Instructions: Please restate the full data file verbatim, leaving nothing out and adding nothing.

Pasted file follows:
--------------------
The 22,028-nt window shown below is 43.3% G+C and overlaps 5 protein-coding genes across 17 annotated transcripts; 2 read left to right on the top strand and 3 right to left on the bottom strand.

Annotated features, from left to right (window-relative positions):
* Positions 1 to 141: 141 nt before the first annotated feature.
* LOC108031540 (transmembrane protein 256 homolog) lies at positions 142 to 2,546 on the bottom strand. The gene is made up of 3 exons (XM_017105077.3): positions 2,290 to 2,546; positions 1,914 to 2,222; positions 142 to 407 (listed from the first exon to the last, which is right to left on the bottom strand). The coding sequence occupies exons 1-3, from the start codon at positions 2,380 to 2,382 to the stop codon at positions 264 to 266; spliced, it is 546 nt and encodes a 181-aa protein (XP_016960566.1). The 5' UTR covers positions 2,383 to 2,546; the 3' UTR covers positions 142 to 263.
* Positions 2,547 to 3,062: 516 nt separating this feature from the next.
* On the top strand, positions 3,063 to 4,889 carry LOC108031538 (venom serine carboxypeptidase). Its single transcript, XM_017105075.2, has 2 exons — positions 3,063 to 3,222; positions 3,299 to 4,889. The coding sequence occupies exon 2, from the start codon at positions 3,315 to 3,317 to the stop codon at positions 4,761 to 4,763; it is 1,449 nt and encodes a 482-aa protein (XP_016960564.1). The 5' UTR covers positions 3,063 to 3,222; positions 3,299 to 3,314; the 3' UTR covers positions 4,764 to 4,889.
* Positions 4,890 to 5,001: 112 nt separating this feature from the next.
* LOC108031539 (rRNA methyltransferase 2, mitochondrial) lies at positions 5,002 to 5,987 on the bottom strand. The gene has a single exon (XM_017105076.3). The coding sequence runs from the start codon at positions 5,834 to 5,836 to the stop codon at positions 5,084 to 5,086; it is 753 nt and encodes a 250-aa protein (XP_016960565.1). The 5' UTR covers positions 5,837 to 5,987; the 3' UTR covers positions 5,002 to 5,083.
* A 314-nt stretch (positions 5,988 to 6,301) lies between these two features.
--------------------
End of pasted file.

The 22,028-nt window shown below is 43.3% G+C and overlaps 5 protein-coding genes across 17 annotated transcripts; 2 read left to right on the top strand and 3 right to left on the bottom strand.

Annotated features, from left to right (window-relative positions):
* Positions 1 to 141: 141 nt before the first annotated feature.
* LOC108031540 (transmembrane protein 256 homolog) lies at positions 142 to 2,546 on the bottom strand. The gene is made up of 3 exons (XM_017105077.3): positions 2,290 to 2,546; positions 1,914 to 2,222; positions 142 to 407 (listed from the first exon to the last, which is right to left on the bottom strand). The coding sequence occupies exons 1-3, from the start codon at positions 2,380 to 2,382 to the stop codon at positions 264 to 266; spliced, it is 546 nt and encodes a 181-aa protein (XP_016960566.1). The 5' UTR covers positions 2,383 to 2,546; the 3' UTR covers positions 142 to 263.
* Positions 2,547 to 3,062: 516 nt separating this feature from the next.
* On the top strand, positions 3,063 to 4,889 carry LOC108031538 (venom serine carboxypeptidase). Its single transcript, XM_017105075.2, has 2 exons — positions 3,063 to 3,222; positions 3,299 to 4,889. The coding sequence occupies exon 2, from the start codon at positions 3,315 to 3,317 to the stop codon at positions 4,761 to 4,763; it is 1,449 nt and encodes a 482-aa protein (XP_016960564.1). The 5' UTR covers positions 3,063 to 3,222; positions 3,299 to 3,314; the 3' UTR covers positions 4,764 to 4,889.
* Positions 4,890 to 5,001: 112 nt separating this feature from the next.
* LOC108031539 (rRNA methyltransferase 2, mitochondrial) lies at positions 5,002 to 5,987 on the bottom strand. The gene has a single exon (XM_017105076.3). The coding sequence runs from the start codon at positions 5,834 to 5,836 to the stop codon at positions 5,084 to 5,086; it is 753 nt and encodes a 250-aa protein (XP_016960565.1). The 5' UTR covers positions 5,837 to 5,987; the 3' UTR covers positions 5,002 to 5,083.
* A 314-nt stretch (positions 5,988 to 6,301) lies between these two features.